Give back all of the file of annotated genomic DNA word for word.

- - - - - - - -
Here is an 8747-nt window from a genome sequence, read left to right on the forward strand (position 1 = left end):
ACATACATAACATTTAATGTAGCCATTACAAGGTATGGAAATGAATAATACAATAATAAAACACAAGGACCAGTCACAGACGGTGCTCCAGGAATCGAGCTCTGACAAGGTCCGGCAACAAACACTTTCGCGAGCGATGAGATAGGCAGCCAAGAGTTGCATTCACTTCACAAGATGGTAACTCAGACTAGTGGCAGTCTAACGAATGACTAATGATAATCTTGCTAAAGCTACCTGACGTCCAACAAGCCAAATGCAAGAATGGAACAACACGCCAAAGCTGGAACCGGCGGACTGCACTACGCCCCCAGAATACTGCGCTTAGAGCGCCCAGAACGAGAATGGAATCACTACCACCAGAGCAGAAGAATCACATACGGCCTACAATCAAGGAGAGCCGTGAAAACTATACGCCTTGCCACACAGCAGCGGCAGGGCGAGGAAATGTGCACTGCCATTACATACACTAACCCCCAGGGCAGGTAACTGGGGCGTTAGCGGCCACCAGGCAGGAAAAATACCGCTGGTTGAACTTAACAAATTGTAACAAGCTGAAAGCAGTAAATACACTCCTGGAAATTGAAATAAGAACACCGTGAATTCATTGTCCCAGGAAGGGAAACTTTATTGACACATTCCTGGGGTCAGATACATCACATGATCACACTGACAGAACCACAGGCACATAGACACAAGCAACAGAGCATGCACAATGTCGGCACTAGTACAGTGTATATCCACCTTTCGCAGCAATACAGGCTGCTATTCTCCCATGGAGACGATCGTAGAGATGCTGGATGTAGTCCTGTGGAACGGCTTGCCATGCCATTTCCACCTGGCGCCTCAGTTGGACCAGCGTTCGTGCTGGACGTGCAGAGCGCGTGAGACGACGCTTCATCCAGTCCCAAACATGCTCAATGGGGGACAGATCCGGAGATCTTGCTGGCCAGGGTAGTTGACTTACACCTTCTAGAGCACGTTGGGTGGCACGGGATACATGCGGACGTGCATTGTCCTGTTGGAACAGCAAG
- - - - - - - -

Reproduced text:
Here is an 8747-nt window from a genome sequence, read left to right on the forward strand (position 1 = left end):
ACATACATAACATTTAATGTAGCCATTACAAGGTATGGAAATGAATAATACAATAATAAAACACAAGGACCAGTCACAGACGGTGCTCCAGGAATCGAGCTCTGACAAGGTCCGGCAACAAACACTTTCGCGAGCGATGAGATAGGCAGCCAAGAGTTGCATTCACTTCACAAGATGGTAACTCAGACTAGTGGCAGTCTAACGAATGACTAATGATAATCTTGCTAAAGCTACCTGACGTCCAACAAGCCAAATGCAAGAATGGAACAACACGCCAAAGCTGGAACCGGCGGACTGCACTACGCCCCCAGAATACTGCGCTTAGAGCGCCCAGAACGAGAATGGAATCACTACCACCAGAGCAGAAGAATCACATACGGCCTACAATCAAGGAGAGCCGTGAAAACTATACGCCTTGCCACACAGCAGCGGCAGGGCGAGGAAATGTGCACTGCCATTACATACACTAACCCCCAGGGCAGGTAACTGGGGCGTTAGCGGCCACCAGGCAGGAAAAATACCGCTGGTTGAACTTAACAAATTGTAACAAGCTGAAAGCAGTAAATACACTCCTGGAAATTGAAATAAGAACACCGTGAATTCATTGTCCCAGGAAGGGAAACTTTATTGACACATTCCTGGGGTCAGATACATCACATGATCACACTGACAGAACCACAGGCACATAGACACAAGCAACAGAGCATGCACAATGTCGGCACTAGTACAGTGTATATCCACCTTTCGCAGCAATACAGGCTGCTATTCTCCCATGGAGACGATCGTAGAGATGCTGGATGTAGTCCTGTGGAACGGCTTGCCATGCCATTTCCACCTGGCGCCTCAGTTGGACCAGCGTTCGTGCTGGACGTGCAGAGCGCGTGAGACGACGCTTCATCCAGTCCCAAACATGCTCAATGGGGGACAGATCCGGAGATCTTGCTGGCCAGGGTAGTTGACTTACACCTTCTAGAGCACGTTGGGTGGCACGGGATACATGCGGACGTGCATTGTCCTGTTGGAACAGCAAG